Rambert – An Evening of New Choreography 2013 – London

Hannah Rudd in Malgorzata Dzierzon's <I>Hikikomori</I>.<br />© Foteini Christofilopoulou. (Click image for larger version)

Hannah Rudd in Malgorzata Dzierzon’s Hikikomori.
© Foteini Christofilopoulou. (Click image for larger version)

Rambert
An Evening of new choreography 2013 – Yimani, Entre tu y yo, Solo, Reminiscence, Hikikomori

London, Sadler’s Wells – Lilian Baylis Studio
17 December 2013
Gallery of pictures by Foteini Christofilopoulou
www.rambert.org.uk

There is no doubting Rambert’s commitment to creating new work. An Evening of new choreography 2013 delivered what it promised, five premieres by Malgorzata Dzierzon, Dane Hurst, Estela Merlos, Mbulelo Ndabeni and Patricia Okenwa, with new music – performed live for three of the pieces – in front of an enthusiastic audience. These were the first works rehearsed at the company’s new home near Waterloo bridge in London, artistic director Mark Baldwin proudly informed us like an indulgent godfather. They were brought to the stage thanks to the ever-enlightened encouragement the Esmée Fairbairn Foundation.

While improved studios will undoubtedly have an impact on the quality of Rambert’s rehearsal conditions they do not have an immediate impact on creativity. However well performed, the new works on display were all rather samey and not that memorable. Nor do the tennis court proportions of the Lilian Baylis studio make for ideal viewing, the proximity of the seating to the wide stage requires constant head turning to keep up with Rambert’s energetic powerhouse dancers.
 

Simone Damberg Wurtz in Mbulelo Ndabeni's Yimani.© Foteini Christofilopoulou. (Click image for larger version)

Simone Damberg Wurtz in Mbulelo Ndabeni’s Yimani.
© Foteini Christofilopoulou. (Click image for larger version)

The presentation – a black curtain was the background for all the works – and rudimentary lighting worked against a strong theatrical impact. Rambert’s investment in new choreography and new music is admirable – but let the company champion too some new design talent, something that another foundation might support perhaps. Rambert – rightly – trumpet their Diaghilevian credentials but on this occasion the lack of design unfairly threw added scrutiny on the choreography.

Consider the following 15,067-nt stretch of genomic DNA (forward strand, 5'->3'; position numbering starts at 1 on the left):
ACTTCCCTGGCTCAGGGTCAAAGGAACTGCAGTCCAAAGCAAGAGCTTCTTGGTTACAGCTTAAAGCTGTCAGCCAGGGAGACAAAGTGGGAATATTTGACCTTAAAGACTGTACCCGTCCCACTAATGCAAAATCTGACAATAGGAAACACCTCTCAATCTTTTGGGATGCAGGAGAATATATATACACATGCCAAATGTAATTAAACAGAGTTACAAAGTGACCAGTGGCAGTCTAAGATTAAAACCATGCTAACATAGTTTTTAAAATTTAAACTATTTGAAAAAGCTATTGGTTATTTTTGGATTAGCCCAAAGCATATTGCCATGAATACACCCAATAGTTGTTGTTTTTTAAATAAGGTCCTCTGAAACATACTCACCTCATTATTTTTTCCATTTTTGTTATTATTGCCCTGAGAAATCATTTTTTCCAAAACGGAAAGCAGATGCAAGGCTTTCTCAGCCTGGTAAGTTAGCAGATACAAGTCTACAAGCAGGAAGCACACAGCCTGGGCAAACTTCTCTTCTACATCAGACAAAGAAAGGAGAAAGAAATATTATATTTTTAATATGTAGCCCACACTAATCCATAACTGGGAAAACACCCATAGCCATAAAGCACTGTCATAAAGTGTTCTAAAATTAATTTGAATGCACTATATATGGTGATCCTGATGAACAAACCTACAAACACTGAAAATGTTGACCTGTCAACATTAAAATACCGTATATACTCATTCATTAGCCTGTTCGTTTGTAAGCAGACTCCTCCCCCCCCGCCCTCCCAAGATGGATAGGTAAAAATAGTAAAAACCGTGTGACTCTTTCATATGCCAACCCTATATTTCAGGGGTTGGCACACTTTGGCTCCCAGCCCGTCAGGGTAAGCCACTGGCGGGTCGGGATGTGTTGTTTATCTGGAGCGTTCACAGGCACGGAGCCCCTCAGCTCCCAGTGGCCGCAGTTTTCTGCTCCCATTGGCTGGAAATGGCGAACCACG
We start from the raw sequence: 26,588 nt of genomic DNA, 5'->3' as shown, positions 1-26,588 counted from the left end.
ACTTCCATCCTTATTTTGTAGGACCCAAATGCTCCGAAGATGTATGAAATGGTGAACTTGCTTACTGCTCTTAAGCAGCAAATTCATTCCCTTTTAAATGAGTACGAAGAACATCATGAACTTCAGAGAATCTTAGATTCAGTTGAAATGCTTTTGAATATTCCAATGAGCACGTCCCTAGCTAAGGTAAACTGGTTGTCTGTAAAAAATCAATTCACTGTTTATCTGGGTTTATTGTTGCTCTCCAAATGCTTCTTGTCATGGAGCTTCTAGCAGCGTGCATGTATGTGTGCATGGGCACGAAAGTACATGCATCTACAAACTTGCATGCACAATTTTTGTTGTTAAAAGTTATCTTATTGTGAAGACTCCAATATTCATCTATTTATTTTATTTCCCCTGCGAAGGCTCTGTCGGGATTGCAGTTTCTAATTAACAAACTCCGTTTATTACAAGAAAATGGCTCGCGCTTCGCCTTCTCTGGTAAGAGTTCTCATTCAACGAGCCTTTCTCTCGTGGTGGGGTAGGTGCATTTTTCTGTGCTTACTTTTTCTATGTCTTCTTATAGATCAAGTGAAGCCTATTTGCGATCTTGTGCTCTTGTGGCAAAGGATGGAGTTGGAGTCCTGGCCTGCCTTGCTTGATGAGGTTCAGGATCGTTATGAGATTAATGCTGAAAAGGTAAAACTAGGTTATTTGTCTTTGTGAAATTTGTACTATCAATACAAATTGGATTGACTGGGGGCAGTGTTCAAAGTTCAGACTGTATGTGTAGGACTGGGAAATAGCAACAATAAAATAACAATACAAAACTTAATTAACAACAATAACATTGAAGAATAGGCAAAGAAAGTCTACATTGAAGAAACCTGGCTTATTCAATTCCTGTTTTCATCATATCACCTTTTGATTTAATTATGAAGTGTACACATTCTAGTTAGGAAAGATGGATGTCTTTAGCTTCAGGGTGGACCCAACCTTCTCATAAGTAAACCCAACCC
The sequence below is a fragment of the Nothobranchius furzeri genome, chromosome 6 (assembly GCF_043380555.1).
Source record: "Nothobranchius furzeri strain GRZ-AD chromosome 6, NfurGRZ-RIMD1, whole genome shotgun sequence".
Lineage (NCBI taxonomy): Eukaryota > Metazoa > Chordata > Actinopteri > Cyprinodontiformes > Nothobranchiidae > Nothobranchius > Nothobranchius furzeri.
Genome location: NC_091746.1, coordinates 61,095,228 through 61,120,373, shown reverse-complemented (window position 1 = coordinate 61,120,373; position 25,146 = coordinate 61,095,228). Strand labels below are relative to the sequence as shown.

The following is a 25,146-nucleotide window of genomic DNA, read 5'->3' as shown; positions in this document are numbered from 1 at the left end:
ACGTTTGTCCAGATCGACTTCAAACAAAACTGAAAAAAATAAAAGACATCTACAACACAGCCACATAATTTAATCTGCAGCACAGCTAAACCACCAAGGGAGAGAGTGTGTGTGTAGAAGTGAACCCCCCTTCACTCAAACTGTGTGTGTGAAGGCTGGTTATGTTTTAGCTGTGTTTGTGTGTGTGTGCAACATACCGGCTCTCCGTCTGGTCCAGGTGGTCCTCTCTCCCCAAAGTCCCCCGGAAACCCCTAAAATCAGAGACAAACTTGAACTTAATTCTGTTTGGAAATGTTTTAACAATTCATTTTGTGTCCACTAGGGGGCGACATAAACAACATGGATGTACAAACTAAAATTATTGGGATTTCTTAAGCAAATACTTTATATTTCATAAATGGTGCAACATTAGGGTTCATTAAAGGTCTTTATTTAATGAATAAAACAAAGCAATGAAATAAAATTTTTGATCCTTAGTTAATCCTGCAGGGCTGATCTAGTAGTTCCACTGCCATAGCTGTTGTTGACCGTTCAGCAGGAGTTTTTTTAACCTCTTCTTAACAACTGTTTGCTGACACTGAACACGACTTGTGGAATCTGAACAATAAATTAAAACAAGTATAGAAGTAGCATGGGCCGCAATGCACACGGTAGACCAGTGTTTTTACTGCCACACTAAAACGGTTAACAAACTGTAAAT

Yimani by Ndabeni was a timely celebration, dedicated to African women who fought apartheid. A primal force of five women in tribal print tops gives a clue to Ndabeni’s theme – but the rhythmic, pulsating, circling energy that these women embody can be enjoyed on purely physical terms. The extreme lines of the choreography and the power of Kym Alexander, Lucy Balfour, Carolyn Bolton, Antonette Dayrit and Simone Damberg Würtz make you believe there is no barrier that these women would not overcome.
 

Miguel Altunaga in Entre tu y yo by Estela Merlos.© Foteini Christofilopoulou. (Click image for larger version)

Miguel Altunaga in Entre tu y yo by Estela Merlos.
© Foteini Christofilopoulou. (Click image for larger version)

Entre tú y yo by Merlos is described by her as a description of every ego’s struggle for expression. It was a quest that defeated an energetic and selfless quartet of dancers. I did not find any enlightenment in their restless language. Strongest to emerge was Dzierzon’s Hikikomori apparently about social reclusiveness, though Dzierzon’s treatment of her theme was not didactic. Intense anguish was suggested as a group (of friends perhaps?) ebbed in ever-changing permutations across the flow of Kate Whitley’s new string quartet. The ending – an abrupt closure – was dramatically and musically unresolved, effectively so.
 

Hannah Rudd, Lucy Balfour, Mark Kimmett, Luke Ahmet and Adam Blyde in Dane Hurst's Reminiscence.© Foteini Christofilopoulou. (Click image for larger version)

Hannah Rudd, Lucy Balfour, Mark Kimmett, Luke Ahmet and Adam Blyde in Dane Hurst’s Reminiscence.
© Foteini Christofilopoulou. (Click image for larger version)

Angst was also the order of the day in Hurst’s Reminiscence, the only work to have a design element, a slab of red carpeting and benches manipulated as part of the action. A man approaching the end of his life grapples with his memories literally and figuratively – an intense and physical combat, well served by Luke Ahmet, Adam Blyde, Mark Kimmett, Hannah Rudd and Balfour again.
 

Antonette Dayrit in Patricia Okenwa's Solo.© Foteini Christofilopoulou. (Click image for larger version)

Antonette Dayrit in Patricia Okenwa’s Solo.
© Foteini Christofilopoulou. (Click image for larger version)

Equally intense was Solo created by Okenwa, a deliberate challenge for the dancer Antonette Dayrit, designed to push her to the limit of her abilities. Perhaps most memorable was how Okenwa featured Dayrit’s hugely expressive hands but altogether the result is a quicksilver showcase of Dayrit’s very striking and expressive presence.
 

About author
Work for DanceTabs
Reviews on Balletco

Paul Arrowsmith writes for Dancing Times, with a particular interest in design and dance. He contributed reviews for Balletco from Russia, South Africa and the USA. He is chairman of Parrabbola, a community theatre production company.

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